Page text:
Japan Economic Foundation

Chairman's Article
(excerpts from JEF's Magazine "Japan Spotlight")

30 . "Tokyo Sky Tree" & the Nezu Family

Noboru HATAKEYAMA

Last March, a digital broadcasting tower called "Tokyo Sky Tree" was completed in Sumida-ku in Tokyo. This tower is now the tallest TV tower in the world at a height of 634 meters.


Although Tokyo Sky Tree happens to be No. 1 in height, it was not intended to be that high from the outset but this was necessitated because many newly constructed high-rise buildings in Tokyo tended to prevent TV signals from reaching their destination. Six TV broadcasting companies in Tokyo found that Tokyo Tower in the Shiba area was too low (at 333 meters) and formed a group to promote construction of a new TV signal tower in the 600-meter class in 2003. There was severe competition over where to construct the new tower. The site was decided in 2006 as Sumida-ku, and actually the name of this TV tower was determined as Tokyo Sky Tree in 2008. Tobu Railway Co. formed a special company to engage in designing and constructing this new tower in 2006. This company's stocks are 100% held by Tobu Railway Co.


Tobu Railway Co. was established in 1897. Kaichiro Nezu the First (hereafter the First) was asked to join Tobu Railway Co. as president in 1905. During his presidency, he succeeded in rebuilding the company which had been suffering from a business slump. One of his strokes of magic in rebuilding the company was to establish a "Nikko" line to carry increasing numbers of tourists from Tokyo directly to Nikko, a popular sightseeing area. He joined a business mission to the US led by Eiichi Shibusawa in 1909 which was formally called the "Honorary Commercial Commissioners of Japan to the United States of America." Koichi Nezu, the first son of Kaichiro Nezu the Second (son of the First, and hereafter the Second), told me that according to what the Second frequently told his son, the First was greatly impressed by the fact that rich American people donated money to society. Therefore, the First believed that money earned from society must be returned to society. In this respect, he contributed at least two things to our society. The first was that he established in 1922 an excellent middle school and high school, which are united. These schools are called Musashi Middle School and High School (hereafter the High School). "Musashi" was the old name of the entire area where the High School was, and still is, located (in addition, Musashi University was established in 1949 in the same place it is now). The other was the establishment of the Nezu Museum in Aoyama. This art museum was built in accordance with the provisions of his will shortly after his demise back in 1941.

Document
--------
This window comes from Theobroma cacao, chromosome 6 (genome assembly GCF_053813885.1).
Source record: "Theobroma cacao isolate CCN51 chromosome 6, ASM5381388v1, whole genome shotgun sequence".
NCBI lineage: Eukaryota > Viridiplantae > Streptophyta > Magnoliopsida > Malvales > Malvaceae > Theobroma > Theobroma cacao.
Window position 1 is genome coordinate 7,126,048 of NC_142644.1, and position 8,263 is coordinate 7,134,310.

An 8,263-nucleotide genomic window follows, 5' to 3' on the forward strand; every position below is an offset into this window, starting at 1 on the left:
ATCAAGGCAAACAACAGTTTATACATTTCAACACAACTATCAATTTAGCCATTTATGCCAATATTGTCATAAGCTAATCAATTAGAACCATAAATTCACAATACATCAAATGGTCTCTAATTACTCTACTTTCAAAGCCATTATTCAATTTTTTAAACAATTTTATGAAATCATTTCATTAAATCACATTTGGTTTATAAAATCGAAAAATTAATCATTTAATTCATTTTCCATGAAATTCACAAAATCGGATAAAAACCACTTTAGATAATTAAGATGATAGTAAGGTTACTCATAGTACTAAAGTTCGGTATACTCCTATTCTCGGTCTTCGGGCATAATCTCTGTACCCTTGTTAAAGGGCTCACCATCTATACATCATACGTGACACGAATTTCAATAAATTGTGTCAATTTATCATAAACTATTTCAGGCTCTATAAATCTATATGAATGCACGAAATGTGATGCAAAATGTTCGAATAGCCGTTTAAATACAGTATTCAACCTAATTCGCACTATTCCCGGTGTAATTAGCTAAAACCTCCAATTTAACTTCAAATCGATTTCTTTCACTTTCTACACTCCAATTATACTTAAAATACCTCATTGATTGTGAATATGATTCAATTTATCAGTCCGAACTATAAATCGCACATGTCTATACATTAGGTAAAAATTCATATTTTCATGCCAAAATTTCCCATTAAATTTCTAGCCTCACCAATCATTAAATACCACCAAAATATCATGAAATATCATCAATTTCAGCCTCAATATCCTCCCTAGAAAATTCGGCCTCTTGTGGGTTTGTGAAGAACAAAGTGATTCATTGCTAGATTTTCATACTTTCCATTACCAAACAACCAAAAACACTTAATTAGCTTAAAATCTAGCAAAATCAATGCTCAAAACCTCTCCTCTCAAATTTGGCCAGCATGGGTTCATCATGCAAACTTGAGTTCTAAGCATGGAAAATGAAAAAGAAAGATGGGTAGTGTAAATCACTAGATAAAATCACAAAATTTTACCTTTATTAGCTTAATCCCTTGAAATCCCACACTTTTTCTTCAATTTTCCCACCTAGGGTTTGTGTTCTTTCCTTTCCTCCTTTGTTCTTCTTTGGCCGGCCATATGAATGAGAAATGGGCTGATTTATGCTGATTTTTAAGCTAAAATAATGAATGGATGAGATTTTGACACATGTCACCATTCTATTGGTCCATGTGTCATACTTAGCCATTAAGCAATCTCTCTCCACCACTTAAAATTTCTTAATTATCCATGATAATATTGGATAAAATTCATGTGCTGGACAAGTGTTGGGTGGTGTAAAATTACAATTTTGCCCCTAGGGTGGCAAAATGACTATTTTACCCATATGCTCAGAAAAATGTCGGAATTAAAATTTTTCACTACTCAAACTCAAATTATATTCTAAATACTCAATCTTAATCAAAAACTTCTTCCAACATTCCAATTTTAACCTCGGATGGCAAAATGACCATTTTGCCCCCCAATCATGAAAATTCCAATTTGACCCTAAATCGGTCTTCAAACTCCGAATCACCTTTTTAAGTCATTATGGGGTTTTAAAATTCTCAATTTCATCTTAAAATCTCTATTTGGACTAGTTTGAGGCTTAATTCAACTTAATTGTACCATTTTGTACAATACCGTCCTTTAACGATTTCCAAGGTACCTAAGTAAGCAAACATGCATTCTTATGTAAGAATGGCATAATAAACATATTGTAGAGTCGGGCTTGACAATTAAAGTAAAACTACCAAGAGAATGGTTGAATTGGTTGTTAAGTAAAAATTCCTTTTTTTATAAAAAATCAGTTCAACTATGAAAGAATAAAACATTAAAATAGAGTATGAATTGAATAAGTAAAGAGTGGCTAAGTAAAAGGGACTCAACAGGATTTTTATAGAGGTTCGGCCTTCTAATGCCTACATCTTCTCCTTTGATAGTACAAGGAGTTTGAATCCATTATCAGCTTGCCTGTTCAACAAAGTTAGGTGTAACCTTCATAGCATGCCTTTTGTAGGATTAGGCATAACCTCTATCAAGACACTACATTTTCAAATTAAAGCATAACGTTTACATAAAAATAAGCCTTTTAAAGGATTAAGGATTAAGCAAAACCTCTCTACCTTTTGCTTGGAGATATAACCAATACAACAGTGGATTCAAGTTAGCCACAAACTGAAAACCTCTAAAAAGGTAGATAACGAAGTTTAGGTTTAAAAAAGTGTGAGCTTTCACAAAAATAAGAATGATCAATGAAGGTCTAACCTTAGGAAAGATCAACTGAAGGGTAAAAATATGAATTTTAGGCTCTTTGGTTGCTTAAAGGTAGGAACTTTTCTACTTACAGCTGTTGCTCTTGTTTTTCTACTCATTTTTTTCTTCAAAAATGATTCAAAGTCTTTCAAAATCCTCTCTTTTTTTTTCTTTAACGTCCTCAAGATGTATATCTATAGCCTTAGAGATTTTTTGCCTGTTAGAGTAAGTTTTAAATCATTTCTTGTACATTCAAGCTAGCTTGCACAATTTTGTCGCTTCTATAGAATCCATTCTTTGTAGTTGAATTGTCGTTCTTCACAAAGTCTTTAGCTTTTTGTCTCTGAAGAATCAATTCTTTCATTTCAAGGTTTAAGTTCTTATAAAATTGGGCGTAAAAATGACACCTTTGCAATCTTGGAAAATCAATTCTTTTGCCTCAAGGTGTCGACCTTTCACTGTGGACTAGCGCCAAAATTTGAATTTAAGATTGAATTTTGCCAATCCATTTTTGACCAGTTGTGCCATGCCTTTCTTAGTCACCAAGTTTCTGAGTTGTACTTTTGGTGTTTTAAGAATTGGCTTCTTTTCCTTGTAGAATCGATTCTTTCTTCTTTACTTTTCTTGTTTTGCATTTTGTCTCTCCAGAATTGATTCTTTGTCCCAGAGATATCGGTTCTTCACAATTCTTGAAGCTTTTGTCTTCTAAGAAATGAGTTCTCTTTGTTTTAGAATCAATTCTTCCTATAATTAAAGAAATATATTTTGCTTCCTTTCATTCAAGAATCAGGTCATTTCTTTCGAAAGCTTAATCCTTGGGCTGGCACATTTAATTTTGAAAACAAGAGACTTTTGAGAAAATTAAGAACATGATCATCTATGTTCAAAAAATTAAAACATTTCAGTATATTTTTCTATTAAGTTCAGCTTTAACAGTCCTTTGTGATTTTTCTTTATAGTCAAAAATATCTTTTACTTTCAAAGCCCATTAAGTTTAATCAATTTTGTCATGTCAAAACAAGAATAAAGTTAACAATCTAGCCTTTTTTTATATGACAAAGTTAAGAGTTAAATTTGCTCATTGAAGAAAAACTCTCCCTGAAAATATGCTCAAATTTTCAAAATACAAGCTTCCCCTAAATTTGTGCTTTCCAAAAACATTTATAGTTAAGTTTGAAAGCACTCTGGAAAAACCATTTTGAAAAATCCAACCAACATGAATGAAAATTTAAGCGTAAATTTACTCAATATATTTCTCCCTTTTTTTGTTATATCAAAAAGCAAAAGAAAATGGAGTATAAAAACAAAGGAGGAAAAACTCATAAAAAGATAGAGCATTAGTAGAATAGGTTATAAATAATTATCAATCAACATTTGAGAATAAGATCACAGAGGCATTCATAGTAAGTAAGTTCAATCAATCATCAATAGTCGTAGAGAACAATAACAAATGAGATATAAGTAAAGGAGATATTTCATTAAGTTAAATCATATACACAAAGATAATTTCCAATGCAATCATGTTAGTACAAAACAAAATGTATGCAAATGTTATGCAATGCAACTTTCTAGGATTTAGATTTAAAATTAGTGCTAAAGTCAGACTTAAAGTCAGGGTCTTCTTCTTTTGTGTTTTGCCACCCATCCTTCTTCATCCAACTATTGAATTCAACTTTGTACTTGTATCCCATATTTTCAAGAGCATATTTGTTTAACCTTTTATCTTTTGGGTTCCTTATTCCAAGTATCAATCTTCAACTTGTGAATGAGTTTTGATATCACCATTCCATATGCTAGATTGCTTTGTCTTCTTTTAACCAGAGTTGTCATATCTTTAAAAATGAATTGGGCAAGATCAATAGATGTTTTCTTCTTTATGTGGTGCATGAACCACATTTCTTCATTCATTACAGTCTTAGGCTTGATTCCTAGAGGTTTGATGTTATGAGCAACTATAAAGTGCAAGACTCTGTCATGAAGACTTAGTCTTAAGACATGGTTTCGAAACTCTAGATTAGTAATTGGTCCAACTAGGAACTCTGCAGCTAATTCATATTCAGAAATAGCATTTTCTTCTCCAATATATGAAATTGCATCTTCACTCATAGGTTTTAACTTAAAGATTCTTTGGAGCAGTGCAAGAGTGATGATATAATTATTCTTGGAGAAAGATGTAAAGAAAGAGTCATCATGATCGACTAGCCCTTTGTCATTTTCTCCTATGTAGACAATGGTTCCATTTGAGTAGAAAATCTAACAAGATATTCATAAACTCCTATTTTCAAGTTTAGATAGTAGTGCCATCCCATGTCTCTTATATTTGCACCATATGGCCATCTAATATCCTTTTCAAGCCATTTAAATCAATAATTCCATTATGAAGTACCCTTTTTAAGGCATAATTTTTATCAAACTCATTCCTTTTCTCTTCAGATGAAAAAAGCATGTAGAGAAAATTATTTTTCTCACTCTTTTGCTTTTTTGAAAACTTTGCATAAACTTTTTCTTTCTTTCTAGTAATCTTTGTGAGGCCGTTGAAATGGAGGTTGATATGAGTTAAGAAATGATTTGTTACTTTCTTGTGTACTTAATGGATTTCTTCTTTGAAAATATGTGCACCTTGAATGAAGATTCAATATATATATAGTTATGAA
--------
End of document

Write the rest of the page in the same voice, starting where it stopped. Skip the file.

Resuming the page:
The post of president of Tobu Railway Co. was taken over by the Second.


The High School was famous even before World War II as a school that allowed great freedom with excellent academic achievements. This atmosphere attracted many of the best and brightest boys (girls were not allowed) from all over Japan. Among the graduates of the High School were the late honorable Kiichi Miyazawa, former prime minister of Japan, honorable Akito Arima, former Education Minister of Japan, former President of Tokyo University and the incumbent Chancellor of Nezu Educational Foundation and Shoichi Saba and Taizo Nishimuro, both former presidents and CEOs of Toshiba Corporation, to name a few. As a matter of fact, Koichi Nezu, the first son of the Second, is the incumbent president of Tobu Department Store as well as chairman of the board of Nezu Educational Foundation which oversees the High School. On the other hand, Yoshizumi Nezu, the second son of the Second, is the incumbent chairman of the board of Tobu Railway Co. I don't know whether the First thought that managing public transportation was returning money to our society or earning money from it.


The decision by the Tobu Group to embark on digital broadcasting through Tokyo Sky Tree was made after the demise of the Second. In this regard this decision cannot be attributed to any achievement of the First or the Second though this project may be an undertaking to return money to society.


I said the height of Tokyo Sky Tree is 634 meters. Although the following story is a little bit difficult for non-native Japanese speakers to understand, 6 is often pronounced as muttsu, abbreviated to mu, while 3 is san, abbreviated to sa, and 4 is shi – so altogether 634 sounds like "Musashi." The wide area where Tokyo Sky Tree stands now was called Musashi no kuni (country). That is one possibility why the two young Nezu brothers decided on the height, but I speculate that they may have decided its height as 634 meters not necessarily because of the old name of the area but because it is identical to the name of the High School established exactly 90 years ago of which both of them are graduates. I very much hope my speculation is right because I am also a graduate of the High School.


Noboru Hatakeyama is chairman/CEO, Japan Economic Foundation, and previously served as chairman/CEO, JETRO. A former senior trade official, he was deeply involved in many trade issues, including the Uruguay round of GATT talks. He is known as a pioneer of debate on FTAs involving Japan.